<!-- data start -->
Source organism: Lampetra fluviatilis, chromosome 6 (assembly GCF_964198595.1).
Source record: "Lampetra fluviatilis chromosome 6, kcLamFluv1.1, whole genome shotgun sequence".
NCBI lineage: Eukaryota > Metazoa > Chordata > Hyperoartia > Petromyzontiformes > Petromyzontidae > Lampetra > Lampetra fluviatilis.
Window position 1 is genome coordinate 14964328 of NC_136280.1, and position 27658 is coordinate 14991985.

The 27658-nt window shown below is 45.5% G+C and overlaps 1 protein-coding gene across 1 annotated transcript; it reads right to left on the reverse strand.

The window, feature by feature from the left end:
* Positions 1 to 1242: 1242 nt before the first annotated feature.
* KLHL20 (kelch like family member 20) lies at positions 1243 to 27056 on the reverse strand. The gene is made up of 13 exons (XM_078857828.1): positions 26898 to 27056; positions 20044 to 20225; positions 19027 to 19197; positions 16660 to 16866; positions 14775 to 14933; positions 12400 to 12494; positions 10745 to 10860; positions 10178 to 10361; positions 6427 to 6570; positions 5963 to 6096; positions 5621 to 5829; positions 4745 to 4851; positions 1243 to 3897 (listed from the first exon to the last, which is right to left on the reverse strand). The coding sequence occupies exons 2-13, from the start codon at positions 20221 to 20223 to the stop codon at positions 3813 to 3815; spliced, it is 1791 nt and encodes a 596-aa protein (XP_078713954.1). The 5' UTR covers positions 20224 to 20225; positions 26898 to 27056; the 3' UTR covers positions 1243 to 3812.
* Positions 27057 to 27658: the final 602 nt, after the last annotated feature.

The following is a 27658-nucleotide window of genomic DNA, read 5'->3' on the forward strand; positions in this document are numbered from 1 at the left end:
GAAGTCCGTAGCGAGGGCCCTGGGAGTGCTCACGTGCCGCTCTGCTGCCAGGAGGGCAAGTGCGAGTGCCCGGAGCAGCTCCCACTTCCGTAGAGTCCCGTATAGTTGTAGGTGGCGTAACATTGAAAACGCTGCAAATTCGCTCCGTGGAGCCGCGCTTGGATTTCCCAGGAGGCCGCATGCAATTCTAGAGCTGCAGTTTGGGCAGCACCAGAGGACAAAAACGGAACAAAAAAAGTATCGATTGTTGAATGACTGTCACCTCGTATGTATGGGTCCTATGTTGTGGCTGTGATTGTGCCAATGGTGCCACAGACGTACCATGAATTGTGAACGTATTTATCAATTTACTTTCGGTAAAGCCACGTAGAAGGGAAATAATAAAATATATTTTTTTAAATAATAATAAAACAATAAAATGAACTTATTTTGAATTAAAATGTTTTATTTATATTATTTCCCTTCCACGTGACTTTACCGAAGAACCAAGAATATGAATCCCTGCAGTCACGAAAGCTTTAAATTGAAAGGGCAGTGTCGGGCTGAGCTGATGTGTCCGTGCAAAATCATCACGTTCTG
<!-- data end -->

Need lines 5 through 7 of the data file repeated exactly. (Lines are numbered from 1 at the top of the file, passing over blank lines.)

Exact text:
The 27658-nt window shown below is 45.5% G+C and overlaps 1 protein-coding gene across 1 annotated transcript; it reads right to left on the reverse strand.

The window, feature by feature from the left end:
* Positions 1 to 1242: 1242 nt before the first annotated feature.